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Solidarity is not a Crime!

D 5 July 2019    


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Statement against the Criminalisation of Solidarity in support of Pia Klemp and Carola Rackete

Solidarity is not a Crime

Find the downloadable statement in English, and translated to Italian, Spanish and French here

People’s Health Movement Europe and European Network Against Commercialisation of Health and Social Protection strongly condemn the ongoing erosion of refugees’ and migrants’ rights in Europe, as well as the rising criminalisation of solidarity in the region.

The arrests of Pia Klemp and Carola Rackete, the two captains operating the ships Iuventa and Sea Watch 3 respectively, who have rescued refugees and migrants at sea, are evidence of the increased repression of the solidarity mechanisms that have helped save thousands of lives. In 2018 alone, more than 2000 people have lost their lives trying to cross the Mediterranean, fleeing danger and devastation in their home countries. Had it not been for rescue vessels such as Iuventa and Sea Watch, this number would have been much higher.

Dangers that drive people to begin their unsafe journeys to Europe include war and conflict, climate breakdown, as well as a series of economic and social factors. Historically by colonial rule and currently by promoting and imposing neoliberal policies in many countries, Europe has been one of the parties responsible for the creation of such factors. European countries have fueled conflicts around the world, either by providing arms to parties involved or by directly engaging with their armed forces, primarily in African countries and in the Middle East – the regions where most migrants traveling through the Mediterranean to Europe today come from.

Also, by taking the lead in the exploitation of natural resources, bearing a great deal of responsibility for climate breakdown and impoverishment of most of the world’s population, many European transnational corporations have repeatedly put profit before the health and safety of people, ignoring or actively violating basic human rights.

In most cases, civil society has been the one vocal opponent to Fortress Europe’s uncoordinated response to migration. Civil society organisations have advocated for the basic human rights of refugees and migrants, and have offered concrete support to those arriving in Europe. Unfortunately, many EU Member States have not only introduced restrictive migration policies, but have also orchestrated repressive campaigns against civil society organisations helping migrants by introducing punitive legislation, financial limitations to their work, or resorting to outright deterrence.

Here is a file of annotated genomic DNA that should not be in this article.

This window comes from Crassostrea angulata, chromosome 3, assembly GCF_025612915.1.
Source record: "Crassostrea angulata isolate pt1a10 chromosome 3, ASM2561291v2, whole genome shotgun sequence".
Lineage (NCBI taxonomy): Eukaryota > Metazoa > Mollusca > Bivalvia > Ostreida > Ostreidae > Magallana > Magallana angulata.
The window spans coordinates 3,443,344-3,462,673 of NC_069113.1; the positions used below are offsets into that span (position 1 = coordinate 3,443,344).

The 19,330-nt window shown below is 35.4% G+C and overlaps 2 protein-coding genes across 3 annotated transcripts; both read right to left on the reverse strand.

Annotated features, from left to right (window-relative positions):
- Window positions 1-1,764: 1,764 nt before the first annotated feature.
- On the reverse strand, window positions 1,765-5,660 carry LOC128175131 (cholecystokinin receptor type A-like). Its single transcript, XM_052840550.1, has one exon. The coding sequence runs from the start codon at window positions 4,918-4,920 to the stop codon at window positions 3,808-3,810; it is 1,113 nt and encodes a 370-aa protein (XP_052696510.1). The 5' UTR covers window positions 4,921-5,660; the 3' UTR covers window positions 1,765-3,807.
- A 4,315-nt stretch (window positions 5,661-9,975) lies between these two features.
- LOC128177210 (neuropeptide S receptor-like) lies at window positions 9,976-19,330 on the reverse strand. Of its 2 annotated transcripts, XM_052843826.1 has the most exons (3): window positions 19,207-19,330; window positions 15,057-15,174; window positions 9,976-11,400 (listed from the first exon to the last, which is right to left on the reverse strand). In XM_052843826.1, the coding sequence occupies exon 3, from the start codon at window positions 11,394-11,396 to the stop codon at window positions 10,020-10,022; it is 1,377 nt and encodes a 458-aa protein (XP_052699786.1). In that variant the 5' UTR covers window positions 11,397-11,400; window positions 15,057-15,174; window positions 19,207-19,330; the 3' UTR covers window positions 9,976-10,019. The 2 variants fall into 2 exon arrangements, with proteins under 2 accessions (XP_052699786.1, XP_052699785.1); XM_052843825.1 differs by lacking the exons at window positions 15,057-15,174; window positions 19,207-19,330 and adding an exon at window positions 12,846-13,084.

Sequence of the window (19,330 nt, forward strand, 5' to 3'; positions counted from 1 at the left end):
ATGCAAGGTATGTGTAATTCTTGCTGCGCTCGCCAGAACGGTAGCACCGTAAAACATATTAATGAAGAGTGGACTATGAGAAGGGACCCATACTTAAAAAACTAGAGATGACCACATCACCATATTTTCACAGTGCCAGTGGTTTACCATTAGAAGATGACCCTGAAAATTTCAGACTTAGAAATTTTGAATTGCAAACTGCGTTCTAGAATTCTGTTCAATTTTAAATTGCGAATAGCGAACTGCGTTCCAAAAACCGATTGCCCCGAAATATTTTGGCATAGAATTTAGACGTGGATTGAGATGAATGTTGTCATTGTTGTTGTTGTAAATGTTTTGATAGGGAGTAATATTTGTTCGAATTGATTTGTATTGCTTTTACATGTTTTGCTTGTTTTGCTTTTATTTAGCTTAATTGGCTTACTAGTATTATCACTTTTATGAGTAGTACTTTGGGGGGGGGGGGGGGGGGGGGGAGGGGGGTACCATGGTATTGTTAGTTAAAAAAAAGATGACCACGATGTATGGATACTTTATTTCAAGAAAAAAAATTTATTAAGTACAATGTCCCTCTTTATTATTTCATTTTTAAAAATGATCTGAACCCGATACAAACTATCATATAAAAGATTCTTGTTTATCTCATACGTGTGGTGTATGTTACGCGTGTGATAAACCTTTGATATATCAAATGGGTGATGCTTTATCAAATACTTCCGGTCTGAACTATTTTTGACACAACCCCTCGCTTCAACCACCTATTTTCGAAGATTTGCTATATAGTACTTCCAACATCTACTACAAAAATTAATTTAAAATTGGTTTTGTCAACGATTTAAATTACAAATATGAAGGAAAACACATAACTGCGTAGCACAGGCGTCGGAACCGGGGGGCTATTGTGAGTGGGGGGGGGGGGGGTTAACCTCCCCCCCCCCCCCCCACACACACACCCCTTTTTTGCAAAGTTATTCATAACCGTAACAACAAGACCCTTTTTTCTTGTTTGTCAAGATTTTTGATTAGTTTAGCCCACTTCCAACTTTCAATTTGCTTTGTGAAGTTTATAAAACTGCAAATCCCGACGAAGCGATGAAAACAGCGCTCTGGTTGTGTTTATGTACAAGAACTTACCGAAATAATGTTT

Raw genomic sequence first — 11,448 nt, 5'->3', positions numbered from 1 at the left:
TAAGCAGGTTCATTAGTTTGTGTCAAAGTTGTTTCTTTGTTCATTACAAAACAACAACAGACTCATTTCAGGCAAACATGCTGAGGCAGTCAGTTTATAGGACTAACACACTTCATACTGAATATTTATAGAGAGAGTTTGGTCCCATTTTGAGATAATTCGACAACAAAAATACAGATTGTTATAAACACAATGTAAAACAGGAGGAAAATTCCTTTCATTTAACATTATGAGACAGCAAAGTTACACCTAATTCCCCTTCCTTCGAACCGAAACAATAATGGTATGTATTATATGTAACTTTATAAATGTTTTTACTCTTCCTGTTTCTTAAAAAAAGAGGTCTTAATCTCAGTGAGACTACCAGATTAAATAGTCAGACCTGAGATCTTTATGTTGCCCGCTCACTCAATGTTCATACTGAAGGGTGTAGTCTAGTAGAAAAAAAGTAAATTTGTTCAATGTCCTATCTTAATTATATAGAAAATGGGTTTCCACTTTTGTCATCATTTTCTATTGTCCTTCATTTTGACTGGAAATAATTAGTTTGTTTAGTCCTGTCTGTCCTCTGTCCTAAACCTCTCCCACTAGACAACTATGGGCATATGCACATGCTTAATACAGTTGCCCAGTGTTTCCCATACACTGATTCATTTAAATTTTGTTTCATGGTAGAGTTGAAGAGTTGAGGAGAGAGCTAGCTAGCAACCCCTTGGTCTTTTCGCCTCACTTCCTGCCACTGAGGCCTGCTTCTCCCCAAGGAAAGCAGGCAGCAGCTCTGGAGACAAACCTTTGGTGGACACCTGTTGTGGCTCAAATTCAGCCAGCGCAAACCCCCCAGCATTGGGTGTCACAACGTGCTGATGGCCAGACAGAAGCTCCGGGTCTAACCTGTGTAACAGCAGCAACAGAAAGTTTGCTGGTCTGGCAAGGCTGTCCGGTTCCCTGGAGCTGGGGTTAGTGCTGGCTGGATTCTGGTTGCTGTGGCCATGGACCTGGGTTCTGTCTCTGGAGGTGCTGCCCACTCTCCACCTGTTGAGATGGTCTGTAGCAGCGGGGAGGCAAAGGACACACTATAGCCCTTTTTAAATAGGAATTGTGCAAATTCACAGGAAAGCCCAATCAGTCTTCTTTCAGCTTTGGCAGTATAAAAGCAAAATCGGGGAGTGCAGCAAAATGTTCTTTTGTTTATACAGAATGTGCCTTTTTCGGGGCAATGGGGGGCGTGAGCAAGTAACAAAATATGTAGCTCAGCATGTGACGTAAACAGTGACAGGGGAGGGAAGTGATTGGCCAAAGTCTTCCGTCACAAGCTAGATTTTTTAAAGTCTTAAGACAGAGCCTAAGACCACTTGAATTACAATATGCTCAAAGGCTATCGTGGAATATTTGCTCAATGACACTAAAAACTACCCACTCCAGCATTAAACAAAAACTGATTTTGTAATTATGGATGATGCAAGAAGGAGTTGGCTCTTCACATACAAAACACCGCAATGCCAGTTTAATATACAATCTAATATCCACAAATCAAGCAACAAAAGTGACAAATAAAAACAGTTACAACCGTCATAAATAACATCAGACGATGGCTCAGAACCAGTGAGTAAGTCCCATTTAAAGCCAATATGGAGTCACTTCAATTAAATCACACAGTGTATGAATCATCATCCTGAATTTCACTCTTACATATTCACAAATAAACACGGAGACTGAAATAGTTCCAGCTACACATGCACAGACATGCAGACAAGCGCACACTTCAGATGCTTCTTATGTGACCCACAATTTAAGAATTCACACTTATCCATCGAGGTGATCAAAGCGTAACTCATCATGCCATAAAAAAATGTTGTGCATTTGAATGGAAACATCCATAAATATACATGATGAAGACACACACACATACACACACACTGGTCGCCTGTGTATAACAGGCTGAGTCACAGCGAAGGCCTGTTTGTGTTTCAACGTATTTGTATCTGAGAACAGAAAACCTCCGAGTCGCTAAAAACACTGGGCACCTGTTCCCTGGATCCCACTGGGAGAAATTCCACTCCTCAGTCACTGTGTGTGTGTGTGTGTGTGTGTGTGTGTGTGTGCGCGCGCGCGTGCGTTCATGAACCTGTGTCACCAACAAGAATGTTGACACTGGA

Limiting the activities of civil society organisations through national laws and decrees, as pursued by the Italian Interior Minister Matteo Salvini in recent weeks, combined with the propaganda of the “closed ports”, is one of the approaches taken. This particular approach has kept Sea Watch 3 just a few miles away from the port in Lampedusa for 17 days, with about 40 people rescued at sea in need of mooring to a safe port. This is not the first such event, clearly against international conventions regarding rescue at sea.

Equally worrisome is news from other EU border-countries. Mountaineers in Croatia have reported about special police units literally hunting migrants along the border with Bosnia, applying physical violence against people searching for water. Members of the same police force have informally admitted that they regularly force migrants who have already entered Croatia across the border to return, thus violating international law.

Finally, activists aiding migrants have been charged and fined for people smuggling in several European countries, forcing people to choose between their livelihoods and honoring a basic feeling of solidarity with other human beings.

Nowhere in the world - especially not in one of the richest regions - should we be witnessing such a crude disregard for human rights and lives. PHM Europe and the European Network call for an immediate stop to practices that criminalise solidarity around the continent, beginning with the repealment of charges brought against Pia Klemp and, more recently, Carola Rackete. We welcome the news that the latter has been freed recently, although she is still facing accusations of supporting clandestine migration flows.

PHM Europe and European Network align with the call published by the coalition Comité Européen contre la Criminalisation du Sauvetage en Mer (CECCSM). We urgently demand a regional EU migration policy that corresponds to the reality of human mobility in a globalised world, as well as to the needs and rights of refugees and migrants. We are convinced that this policy can be, and should be, rooted in a sense of solidarity and justice, rather than in the wish to protect national borders and high-income countries’ financial interests.

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